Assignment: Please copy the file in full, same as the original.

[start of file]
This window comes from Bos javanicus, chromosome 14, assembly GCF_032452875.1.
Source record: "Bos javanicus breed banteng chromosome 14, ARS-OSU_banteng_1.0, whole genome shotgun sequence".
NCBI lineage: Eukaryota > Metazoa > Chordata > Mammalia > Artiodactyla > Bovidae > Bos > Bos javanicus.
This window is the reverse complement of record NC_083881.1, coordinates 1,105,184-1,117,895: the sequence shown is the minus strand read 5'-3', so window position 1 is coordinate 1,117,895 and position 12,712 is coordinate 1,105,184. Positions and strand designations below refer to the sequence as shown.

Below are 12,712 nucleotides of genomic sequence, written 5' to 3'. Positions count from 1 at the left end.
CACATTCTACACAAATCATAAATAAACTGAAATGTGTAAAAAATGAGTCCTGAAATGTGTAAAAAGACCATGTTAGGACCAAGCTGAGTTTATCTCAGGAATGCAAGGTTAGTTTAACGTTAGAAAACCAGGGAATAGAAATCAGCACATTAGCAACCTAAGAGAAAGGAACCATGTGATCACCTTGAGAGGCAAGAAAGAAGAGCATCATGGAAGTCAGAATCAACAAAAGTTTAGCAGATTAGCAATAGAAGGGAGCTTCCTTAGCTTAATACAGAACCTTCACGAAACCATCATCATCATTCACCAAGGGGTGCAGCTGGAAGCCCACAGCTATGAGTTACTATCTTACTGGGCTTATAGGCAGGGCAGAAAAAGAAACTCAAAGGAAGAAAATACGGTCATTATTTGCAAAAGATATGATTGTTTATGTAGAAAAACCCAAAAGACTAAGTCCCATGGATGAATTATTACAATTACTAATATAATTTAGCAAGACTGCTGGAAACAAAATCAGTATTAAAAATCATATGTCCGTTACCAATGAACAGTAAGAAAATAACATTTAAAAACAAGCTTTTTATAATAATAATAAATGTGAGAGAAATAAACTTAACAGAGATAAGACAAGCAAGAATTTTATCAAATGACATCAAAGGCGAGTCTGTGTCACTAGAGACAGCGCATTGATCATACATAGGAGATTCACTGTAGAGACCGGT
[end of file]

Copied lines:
This window comes from Bos javanicus, chromosome 14, assembly GCF_032452875.1.
Source record: "Bos javanicus breed banteng chromosome 14, ARS-OSU_banteng_1.0, whole genome shotgun sequence".
NCBI lineage: Eukaryota > Metazoa > Chordata > Mammalia > Artiodactyla > Bovidae > Bos > Bos javanicus.
This window is the reverse complement of record NC_083881.1, coordinates 1,105,184-1,117,895: the sequence shown is the minus strand read 5'-3', so window position 1 is coordinate 1,117,895 and position 12,712 is coordinate 1,105,184. Positions and strand designations below refer to the sequence as shown.

Below are 12,712 nucleotides of genomic sequence, written 5' to 3'. Positions count from 1 at the left end.
CACATTCTACACAAATCATAAATAAACTGAAATGTGTAAAAAATGAGTCCTGAAATGTGTAAAAAGACCATGTTAGGACCAAGCTGAGTTTATCTCAGGAATGCAAGGTTAGTTTAACGTTAGAAAACCAGGGAATAGAAATCAGCACATTAGCAACCTAAGAGAAAGGAACCATGTGATCACCTTGAGAGGCAAGAAAGAAGAGCATCATGGAAGTCAGAATCAACAAAAGTTTAGCAGATTAGCAATAGAAGGGAGCTTCCTTAGCTTAATACAGAACCTTCACGAAACCATCATCATCATTCACCAAGGGGTGCAGCTGGAAGCCCACAGCTATGAGTTACTATCTTACTGGGCTTATAGGCAGGGCAGAAAAAGAAACTCAAAGGAAGAAAATACGGTCATTATTTGCAAAAGATATGATTGTTTATGTAGAAAAACCCAAAAGACTAAGTCCCATGGATGAATTATTACAATTACTAATATAATTTAGCAAGACTGCTGGAAACAAAATCAGTATTAAAAATCATATGTCCGTTACCAATGAACAGTAAGAAAATAACATTTAAAAACAAGCTTTTTATAATAATAATAAATGTGAGAGAAATAAACTTAACAGAGATAAGACAAGCAAGAATTTTATCAAATGACATCAAAGGCGAGTCTGTGTCACTAGAGACAGCGCATTGATCATACATAGGAGATTCACTGTAGAGACCGGT